From: email@example.com (El Sysadmin Invisible) Subject: Re: A modest proposal Date: 1998/05/23 Message-ID: <firstname.lastname@example.org> X-Deja-AN: 355794101 References: <m3g1i3qeks.fsf@windlord.Stanford.EDU> <email@example.com> <rone.FriMay22090400PDT1998.firstname.lastname@example.org> X-Cache: nntpcache 22.214.171.124 (see http://www.nntpcache.org/) Distribution: 4gh Cache-Post-Path: the.satanic.org!e...@localhost.satanic.org Organization: Satanic SysAdmins, Inc. Newsgroups: net.subculture.usenet stare master wrote: ] In article <slrn6m9mcu.70n...@eyrie.org>, sw <s...@eyrie.org> wrote: ] >Er, what's Zorch? ] Scott Hazen Mueller <email@example.com> among others. Also a head ] honcho at wenet.net. And a damn good barbeque chef. -- Eric Sorenson - root at satanic dot org - http://satanic.org Spamford got what he deserved. Is your system vulnerable? Send me UCE and find out...GST Telecom was what was known as a "fiber-based CLEC" in industry parlance. A LEC was a Local Exchange Carrier, or a local telephone company. After the judge broke up Ma Bell back in the 1980s, her offspring, the Baby Bells, were formally known as Local Exchange Carriers. A CLEC was a Competitive Local Exchange Carrier, a company that had set itself to compete with one or more LECs for local telephone customers. A "fiber-based CLEC" was a CLEC that was building its own infrastructure of optical fiber, usually on a city-by-city basis. In the late 1990s, there were several companies putting fiber into major (or minor) US cities - MFS, TCG, ICG and GST were working the big cities, and Brooks Fiber was working the smaller ones.
One difference between GST and the other players in the fiber-based CLEC space is that GST was also working on installing its own long-distance fiber runs. Part of their game was to install extra fibers and then trade those fibers with other companies so that they could increase the size of their network without actually having to dig trenches and lay cable themselves. GST's goal was to make itself into some sort of substantial phone company that serviced customers in a regional basis.
As part of their strategy of building this multi-faceted business, GST went on a bit of a buying spree and picked up ISPs in Hawaii and the Pacific Northwest. In the late 1990s, ISPs and telephone companies (telcos) were considered to have synergy - to be complementary - because the telcos owned the wires and fibers and the ISPs put signals (phone calls and data connections) onto those fibers. The idea was that the ISP would save money by getting their connections from their parent telco at wholesale rates, and the telco would save money by getting the ISP to be a guaranteed customer for their wires and fibers. In this manner, the overall company would be able to save its way to success, or some such.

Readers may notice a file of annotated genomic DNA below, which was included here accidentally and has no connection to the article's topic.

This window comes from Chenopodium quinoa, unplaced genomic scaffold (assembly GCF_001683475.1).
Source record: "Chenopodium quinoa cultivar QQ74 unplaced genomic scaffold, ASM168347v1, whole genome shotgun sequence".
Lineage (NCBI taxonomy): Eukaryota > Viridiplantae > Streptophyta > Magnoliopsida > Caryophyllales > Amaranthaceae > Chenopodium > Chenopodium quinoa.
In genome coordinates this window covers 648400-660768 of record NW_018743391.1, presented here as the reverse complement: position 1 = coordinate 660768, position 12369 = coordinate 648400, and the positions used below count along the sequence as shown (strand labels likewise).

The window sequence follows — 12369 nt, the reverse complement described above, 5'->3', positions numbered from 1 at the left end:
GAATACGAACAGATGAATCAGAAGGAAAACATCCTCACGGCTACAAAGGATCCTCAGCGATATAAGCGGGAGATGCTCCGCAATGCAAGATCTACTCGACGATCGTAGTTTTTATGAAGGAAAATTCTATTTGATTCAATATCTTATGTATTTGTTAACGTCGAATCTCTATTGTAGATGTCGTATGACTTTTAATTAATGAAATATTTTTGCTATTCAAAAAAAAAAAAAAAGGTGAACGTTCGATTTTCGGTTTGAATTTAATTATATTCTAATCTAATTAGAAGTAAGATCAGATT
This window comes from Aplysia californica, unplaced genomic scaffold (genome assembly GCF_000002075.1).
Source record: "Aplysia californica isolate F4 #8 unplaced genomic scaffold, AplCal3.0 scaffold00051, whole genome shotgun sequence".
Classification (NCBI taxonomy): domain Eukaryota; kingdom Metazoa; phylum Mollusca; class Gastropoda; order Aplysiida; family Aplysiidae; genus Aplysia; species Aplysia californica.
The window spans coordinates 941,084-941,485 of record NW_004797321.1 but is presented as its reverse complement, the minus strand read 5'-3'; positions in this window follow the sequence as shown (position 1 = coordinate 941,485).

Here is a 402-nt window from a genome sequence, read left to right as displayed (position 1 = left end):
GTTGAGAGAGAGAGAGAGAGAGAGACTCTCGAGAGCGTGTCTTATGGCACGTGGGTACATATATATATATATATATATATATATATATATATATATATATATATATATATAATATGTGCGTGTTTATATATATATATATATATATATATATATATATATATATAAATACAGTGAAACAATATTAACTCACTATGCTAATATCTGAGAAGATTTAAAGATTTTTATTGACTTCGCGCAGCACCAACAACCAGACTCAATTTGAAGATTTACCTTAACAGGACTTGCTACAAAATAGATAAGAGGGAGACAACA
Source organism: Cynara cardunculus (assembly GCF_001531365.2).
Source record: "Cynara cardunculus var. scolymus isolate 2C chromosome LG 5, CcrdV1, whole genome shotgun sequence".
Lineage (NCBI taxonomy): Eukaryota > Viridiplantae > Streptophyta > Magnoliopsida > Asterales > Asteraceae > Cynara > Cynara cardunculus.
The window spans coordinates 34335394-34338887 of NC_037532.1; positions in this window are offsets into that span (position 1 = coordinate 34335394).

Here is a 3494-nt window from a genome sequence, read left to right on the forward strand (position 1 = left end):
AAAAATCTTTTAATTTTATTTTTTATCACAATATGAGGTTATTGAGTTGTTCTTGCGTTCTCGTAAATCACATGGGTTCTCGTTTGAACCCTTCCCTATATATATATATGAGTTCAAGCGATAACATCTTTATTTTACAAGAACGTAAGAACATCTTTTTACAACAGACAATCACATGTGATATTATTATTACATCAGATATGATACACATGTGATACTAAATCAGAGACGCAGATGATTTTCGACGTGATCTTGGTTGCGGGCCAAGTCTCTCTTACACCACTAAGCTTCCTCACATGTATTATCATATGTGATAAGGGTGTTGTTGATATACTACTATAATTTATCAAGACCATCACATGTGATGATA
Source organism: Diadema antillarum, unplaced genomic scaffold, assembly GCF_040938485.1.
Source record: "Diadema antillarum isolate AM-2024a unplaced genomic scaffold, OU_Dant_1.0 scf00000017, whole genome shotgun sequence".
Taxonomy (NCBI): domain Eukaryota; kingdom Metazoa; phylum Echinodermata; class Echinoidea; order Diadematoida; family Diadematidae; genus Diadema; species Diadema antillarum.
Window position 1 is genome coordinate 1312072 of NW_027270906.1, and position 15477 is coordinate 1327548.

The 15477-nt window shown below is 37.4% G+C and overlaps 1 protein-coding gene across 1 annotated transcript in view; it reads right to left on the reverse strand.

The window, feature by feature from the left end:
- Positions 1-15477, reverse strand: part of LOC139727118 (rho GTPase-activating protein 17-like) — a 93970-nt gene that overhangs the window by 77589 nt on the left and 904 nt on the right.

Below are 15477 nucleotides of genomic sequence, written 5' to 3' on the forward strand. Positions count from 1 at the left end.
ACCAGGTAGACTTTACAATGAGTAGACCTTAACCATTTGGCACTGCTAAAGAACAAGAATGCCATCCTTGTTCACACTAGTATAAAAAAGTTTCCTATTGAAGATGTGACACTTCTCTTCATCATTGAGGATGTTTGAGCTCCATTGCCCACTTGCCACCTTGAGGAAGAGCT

There was one small problem with GST's strategy: they weren't any good at actually executing it. The first glimmering of this problem surfaced, from the viewpoint of the folks at WENet, prior to the actual acquisition. People who had been on staff at GST's prior acquisitions in Hawaii and Oregon had created a series of web pages, hosted at satanic.org (a Satanism spoof site), detailing their history with GST and their beefs with corporate management.
In a modest example of what a small world the Internet was, satanic.org was run by Eric Sorenson. Eric was the roommate of JD Falk, who was an associate of Scott's in anti-spam activism and a member of the Provisional Board of CAUCE, the anti-spam lobbying organization. As part of CAUCE's early campaign to lobby the US Congress to pass a good anti-spam law, the Board drafted a letter to Congress, printed 535 copies of the letter, 535 envelopes for all of the Senators and Representatives, and held an envelope-stuffing party. The party was held at JD's house; attendees included Scott, JD, Eric Sorenson, Sean Eric Fagan and James Glave, at the time a writer for Wired News. As part of the proceedings, Scott brought a passel of supplies from Costco and barbequed up a lunch for the crew.
Back in the 1950s, a radio comic named Red Blanchard coined the term "zorch," meaning "cool," approximately. Scott's dad was a teenager in that era, and a friend of his tagged him with Zorch as a nickname. When Scott was a small child, his dad must have thought having a son was pretty cool, because he called his son Zorch.
When Scott bought his first UNIX computer, his AT&T 3B1, he needed to have a "node" name for it in order to be able to attach it to the UUCP network. He decided that he really liked the name "zorch." When his dad objected, wanting zorch to be reserved for Scott's first son, Scott stated that he wasn't going to have kids and that he'd use the name for his computer.
It took Scott a lot of years to appreciate how that must have hurt his father.
Having named his UNIX computer "zorch", when Scott was a UUNet customer, his customer account name and signon into UUNet's machine was the name of his UNIX computer - zorch, again. In the mid-1990s, after Scott stopped being an actual customer of UUNet, he got a guest account on one of their systems to use for performing the public service of moderating some Usenet newsgroups. When the UUNet staffer told him to pick an account name that wouldn't be in conflict with one of their customers, he picked zorch as his account name.
After that, when Scott set up a computer account, if he couldn't get his first
choice ("scott"), he chose "zorch" as his account name. When he arrived at
Whole Earth, the account name "scott" belonged to one of his staff, so he took
his second choice. Thereafter, he was known as Zorch to the people who worked
Posted by scott at January 26, 2006 04:00 PM